Immunosuppressive drugs: Beyond glucocorticoids - Veterinary Medicine
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Immunosuppressive drugs: Beyond glucocorticoids
Prednisone is likely your go-to immunosuppressant. But because of associated adverse effects, having more options would help. Azathioprine, cyclosporine, mycophenolate mofetil, and leflunomide are commonly used for treating immune-mediated human diseases and may soon be incorporated into immunosuppressive protocols in veterinary medicine as well.



Azathioprine is a prodrug that lacks immunosuppressive effects until the liver converts it into 6-mercaptopurine (6-MP).1,2 This active metabolite highly resembles adenine and guanine, which are the purine bases that make up much of RNA and DNA. The structural similarity between these molecules results in 6-MP insertion into DNA that is being synthesized (i.e. replication) immediately preceding cell division. Random insertion of 6-MP into DNA results in nonsense mutations and eventual cell death due to disruption of a critical gene or due to apoptosis triggered by a high mutation load. The incorporation of 6-MP into DNA is also promoted by azathioprine-induced interference with purine biosynthesis, thus increasing the relative concentration of 6-MP as compared with adenine and guanine concentrations. Although 6-MP is commercially available, administration of the activated drug to people increases the prevalence of adverse affects, so is not recommended in dogs or cats.


Table 1 Published Initial Doses, Common Uses, and Suggested or Reported Concurrent Immunosuppressive Drugs for Selected Nonglucocorticoid Immunosuppressive Drugs*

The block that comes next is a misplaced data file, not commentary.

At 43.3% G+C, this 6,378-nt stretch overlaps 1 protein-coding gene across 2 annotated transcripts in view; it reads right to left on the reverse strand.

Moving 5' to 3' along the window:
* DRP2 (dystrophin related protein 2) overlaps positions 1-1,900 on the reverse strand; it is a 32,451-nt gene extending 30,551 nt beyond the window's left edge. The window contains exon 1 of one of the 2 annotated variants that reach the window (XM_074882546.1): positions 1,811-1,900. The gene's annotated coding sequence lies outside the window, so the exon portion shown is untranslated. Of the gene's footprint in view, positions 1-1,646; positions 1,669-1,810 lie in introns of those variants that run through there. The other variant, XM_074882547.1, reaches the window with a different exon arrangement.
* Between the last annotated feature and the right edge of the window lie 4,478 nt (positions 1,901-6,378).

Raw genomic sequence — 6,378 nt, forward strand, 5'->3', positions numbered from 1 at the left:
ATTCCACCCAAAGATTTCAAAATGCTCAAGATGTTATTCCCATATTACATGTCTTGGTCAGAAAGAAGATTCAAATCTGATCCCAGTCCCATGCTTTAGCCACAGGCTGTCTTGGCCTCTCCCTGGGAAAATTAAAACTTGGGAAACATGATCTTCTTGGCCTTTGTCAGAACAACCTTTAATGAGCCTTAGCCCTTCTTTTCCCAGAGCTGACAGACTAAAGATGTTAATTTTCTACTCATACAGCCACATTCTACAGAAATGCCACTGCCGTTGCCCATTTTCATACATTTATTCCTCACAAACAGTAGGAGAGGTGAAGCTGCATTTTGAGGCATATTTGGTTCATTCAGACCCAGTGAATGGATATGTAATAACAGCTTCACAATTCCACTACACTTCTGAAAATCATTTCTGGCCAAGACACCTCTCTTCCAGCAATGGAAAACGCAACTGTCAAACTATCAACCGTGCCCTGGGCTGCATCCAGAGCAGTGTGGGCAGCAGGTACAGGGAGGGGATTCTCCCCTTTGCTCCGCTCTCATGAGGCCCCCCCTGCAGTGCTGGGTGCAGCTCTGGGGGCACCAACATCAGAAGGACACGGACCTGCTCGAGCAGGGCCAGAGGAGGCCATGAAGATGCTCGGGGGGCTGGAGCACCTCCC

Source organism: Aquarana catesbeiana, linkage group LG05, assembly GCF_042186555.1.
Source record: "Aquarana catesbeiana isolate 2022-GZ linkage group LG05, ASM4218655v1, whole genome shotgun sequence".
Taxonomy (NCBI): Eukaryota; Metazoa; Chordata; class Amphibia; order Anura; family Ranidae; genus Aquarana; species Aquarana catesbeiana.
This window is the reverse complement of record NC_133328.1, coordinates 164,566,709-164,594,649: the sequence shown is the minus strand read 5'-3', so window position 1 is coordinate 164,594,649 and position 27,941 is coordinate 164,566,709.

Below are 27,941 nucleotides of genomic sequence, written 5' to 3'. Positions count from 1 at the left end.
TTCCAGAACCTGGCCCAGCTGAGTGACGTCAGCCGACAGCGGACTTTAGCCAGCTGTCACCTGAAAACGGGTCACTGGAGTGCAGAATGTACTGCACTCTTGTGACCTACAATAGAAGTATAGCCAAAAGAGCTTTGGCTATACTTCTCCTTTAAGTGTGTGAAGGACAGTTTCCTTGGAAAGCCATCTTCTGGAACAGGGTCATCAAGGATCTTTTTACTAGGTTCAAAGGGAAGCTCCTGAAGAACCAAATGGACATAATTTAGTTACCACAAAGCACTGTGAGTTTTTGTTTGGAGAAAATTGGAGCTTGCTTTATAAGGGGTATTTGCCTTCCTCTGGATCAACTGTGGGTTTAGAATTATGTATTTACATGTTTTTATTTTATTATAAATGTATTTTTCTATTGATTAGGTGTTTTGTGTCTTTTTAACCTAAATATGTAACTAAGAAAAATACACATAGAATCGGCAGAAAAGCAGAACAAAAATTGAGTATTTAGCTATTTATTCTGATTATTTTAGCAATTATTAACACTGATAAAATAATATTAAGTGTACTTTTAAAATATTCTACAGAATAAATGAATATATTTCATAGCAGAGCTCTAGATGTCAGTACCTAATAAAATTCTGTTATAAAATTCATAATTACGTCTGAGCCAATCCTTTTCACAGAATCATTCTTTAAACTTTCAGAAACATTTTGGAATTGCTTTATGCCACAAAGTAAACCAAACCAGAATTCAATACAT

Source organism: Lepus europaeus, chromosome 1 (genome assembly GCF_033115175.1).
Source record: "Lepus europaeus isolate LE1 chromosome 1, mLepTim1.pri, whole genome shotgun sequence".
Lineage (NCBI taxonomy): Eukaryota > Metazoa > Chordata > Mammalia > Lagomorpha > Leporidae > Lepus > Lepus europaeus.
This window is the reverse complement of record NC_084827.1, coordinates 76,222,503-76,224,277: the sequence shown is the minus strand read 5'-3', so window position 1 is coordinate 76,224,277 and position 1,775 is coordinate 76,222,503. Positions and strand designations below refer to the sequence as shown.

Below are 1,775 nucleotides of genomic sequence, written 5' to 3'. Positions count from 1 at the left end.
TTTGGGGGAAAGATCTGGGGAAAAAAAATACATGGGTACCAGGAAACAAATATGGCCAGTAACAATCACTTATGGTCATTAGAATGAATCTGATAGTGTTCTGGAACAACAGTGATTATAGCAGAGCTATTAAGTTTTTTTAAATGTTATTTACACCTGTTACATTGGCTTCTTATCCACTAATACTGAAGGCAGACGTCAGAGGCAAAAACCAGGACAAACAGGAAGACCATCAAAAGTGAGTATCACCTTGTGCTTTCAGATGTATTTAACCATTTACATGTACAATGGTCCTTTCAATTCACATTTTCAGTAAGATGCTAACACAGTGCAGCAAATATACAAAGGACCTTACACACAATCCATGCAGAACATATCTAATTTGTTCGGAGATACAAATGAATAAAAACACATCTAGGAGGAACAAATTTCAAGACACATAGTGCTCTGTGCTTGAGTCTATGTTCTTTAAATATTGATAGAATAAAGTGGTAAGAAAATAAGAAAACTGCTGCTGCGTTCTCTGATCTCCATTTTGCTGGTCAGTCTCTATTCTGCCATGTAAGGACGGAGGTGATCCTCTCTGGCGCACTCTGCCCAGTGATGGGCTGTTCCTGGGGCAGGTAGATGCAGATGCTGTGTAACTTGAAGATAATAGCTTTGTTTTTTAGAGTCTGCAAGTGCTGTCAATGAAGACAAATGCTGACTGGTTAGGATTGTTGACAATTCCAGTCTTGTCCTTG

Abundant anecdotal experience exists on the benefits of azathioprine for treating immune-mediated diseases in dogs, but few controlled studies have been published. Azathioprine is commonly used in dogs with immune-mediated diseases that typically require prolonged glucocorticoid treatment, including immune-mediated hemolytic anemia (IMHA), immune-mediated thrombocytopenia (ITP), systemic lupus erythematosus, immune-mediated polyarthritis, and pemphigus foliaceus (Table 1).

The primary benefit of azathioprine in these diseases is its steroid-sparing effects; simultaneous use of this drug may allow lower maintenance doses of glucocorticoids or more rapid tapering with reduced risk of disease recurrence. Azathioprine is frequently first prescribed to dogs that fail to achieve remission with glucocorticoids alone or that, after an appropriate tapering protocol, still require maintenance doses associated with severe side effects. Alternatively, because azathioprine requires at least one to two weeks to reach therapeutic serum concentrations, some veterinary internists (including myself) start azathioprine administration in patients with severe immune-mediated disease at the time of diagnosis (i.e. at the same time that glucocorticoid therapy is initiated).


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